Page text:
Kenny Miller’s Agent Attacks Sevco’s Strategy Saying “You Should Have Made Him The Manager.”

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Kenny Miller has left Ibrox today, his contract at an end, his relationship with the club appearing to be severed and probably for good. He exits the building having launched, via his agent, a broadside against the decision makers inside the walls and it’s one that will come as no surprise to many people here.

The guy thought he should be Sevco boss.

He probably thought that one day he would be.

His agent has laid out the reasons why he would be a good manager; “He has all the attributes you need – he ticks all the boxes. He’s shrewd tactically and has an easy way with players, especially younger ones. … I’m sure that if he’d been appointed (their) managers for six months they could have had a better season.”

Time will tell if Kenny Miller decides to try his hand at management.

Time will tell if he makes a go of it.

Had he been appointed as temporary boss instead of Graeme Murty – as he clearly believes that he should have been – internal critics would have been vocal in their disappointment, in private if not in public, because of his lack of coaching experience.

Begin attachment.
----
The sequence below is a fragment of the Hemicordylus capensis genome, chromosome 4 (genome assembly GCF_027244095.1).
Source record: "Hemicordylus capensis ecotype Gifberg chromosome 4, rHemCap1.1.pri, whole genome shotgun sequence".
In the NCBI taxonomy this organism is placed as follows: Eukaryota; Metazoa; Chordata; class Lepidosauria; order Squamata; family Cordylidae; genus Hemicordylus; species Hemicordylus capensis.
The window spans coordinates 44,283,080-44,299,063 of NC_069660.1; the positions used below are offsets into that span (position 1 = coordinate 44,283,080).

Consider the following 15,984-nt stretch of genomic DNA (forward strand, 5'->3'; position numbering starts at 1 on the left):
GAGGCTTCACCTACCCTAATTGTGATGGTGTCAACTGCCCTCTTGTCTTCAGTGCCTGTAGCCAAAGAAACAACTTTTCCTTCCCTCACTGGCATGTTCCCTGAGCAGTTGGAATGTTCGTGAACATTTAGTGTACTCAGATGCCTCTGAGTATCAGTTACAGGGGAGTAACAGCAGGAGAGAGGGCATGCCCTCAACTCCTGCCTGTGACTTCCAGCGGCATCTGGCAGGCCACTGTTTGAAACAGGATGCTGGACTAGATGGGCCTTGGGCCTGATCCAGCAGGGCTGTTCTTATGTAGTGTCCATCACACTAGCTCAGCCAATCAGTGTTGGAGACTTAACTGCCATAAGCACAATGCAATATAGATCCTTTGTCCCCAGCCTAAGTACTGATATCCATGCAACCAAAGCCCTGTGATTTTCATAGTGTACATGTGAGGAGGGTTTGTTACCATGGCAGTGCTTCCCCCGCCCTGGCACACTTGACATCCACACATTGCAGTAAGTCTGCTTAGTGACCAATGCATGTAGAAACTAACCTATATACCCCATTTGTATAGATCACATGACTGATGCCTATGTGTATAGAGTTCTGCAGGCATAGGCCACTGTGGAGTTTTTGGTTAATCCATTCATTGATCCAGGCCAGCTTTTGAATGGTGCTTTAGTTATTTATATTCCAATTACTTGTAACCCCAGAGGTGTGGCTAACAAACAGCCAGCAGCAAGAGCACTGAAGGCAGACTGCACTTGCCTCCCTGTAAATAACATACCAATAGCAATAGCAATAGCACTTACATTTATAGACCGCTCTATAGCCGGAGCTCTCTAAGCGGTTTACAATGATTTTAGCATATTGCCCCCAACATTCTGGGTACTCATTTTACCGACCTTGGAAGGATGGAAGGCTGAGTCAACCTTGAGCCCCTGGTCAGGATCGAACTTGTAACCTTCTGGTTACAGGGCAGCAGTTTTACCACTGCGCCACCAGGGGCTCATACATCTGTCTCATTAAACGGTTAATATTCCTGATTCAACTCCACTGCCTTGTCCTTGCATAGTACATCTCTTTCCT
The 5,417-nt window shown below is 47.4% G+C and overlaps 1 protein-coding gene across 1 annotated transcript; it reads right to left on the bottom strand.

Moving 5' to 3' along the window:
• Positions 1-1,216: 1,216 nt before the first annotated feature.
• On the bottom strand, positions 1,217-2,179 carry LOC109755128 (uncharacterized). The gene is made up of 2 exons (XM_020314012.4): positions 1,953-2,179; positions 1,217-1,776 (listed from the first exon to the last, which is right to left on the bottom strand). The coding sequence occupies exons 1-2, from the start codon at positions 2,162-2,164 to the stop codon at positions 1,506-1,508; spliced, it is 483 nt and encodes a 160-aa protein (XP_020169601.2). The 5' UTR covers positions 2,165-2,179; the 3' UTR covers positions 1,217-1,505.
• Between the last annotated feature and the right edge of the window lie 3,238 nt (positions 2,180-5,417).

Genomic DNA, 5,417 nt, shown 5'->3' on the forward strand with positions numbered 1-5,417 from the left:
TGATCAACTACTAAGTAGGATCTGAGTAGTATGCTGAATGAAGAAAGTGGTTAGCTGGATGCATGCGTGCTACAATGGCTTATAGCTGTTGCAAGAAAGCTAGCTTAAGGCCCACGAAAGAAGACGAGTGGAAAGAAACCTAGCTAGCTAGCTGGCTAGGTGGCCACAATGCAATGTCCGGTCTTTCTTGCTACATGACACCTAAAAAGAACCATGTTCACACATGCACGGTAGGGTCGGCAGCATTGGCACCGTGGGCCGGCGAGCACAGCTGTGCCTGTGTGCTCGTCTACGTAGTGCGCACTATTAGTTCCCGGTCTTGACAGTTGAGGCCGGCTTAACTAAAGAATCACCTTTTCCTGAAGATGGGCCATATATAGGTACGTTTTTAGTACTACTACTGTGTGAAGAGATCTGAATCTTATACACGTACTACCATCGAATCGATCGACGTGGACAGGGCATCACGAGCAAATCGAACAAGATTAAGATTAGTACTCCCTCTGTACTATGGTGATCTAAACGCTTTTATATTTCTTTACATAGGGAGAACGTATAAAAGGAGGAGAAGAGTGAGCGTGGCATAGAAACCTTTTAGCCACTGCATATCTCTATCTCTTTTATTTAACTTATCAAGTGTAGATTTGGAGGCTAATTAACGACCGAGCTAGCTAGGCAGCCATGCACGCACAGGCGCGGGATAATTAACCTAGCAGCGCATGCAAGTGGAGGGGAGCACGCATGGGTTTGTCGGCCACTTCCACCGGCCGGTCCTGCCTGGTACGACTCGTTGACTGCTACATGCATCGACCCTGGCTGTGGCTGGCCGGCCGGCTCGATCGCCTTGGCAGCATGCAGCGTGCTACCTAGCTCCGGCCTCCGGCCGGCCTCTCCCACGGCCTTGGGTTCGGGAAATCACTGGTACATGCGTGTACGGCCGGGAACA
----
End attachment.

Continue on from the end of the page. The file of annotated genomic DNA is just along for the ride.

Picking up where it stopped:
They turned on Murty for his own lack of it, before giving him a brief respite.

Then they turned the hate up to full again.

Would he have done better than Murty?

I’m going to say no because Murty had some minimal experience whereas Miller didn’t, and in management experience is vitally important.

The Miller story is interesting, because here’s something akin to confirmation from his camp that he did try to undermine his boss, which is a gross a breach of faith with a manager as you could hope to see. But there’s no loyalty at Ibrox, as we all know well, as Gerrard himself will find out soon enough when the problems start to mount up.

Some will accuse Miller and his people of taking a cheap shot as he heads for the exit, directed at the club and Murty for ending his career there, and they’ll be right of course; this is a stunt, an attention seeking stunt, one final one before he’s finished, and it will provoke the response those stunts tend to get. There will be outrage, contempt, anger will bubble up and some of the Peepul will give vent to it … but Miller knows that and doesn’t care.

He knows the message he wanted to send and he’s sent it; those running Sevco are a joke, and the implied criticism is that they’ve overlooked him this time as well and will come to regret it in due course.

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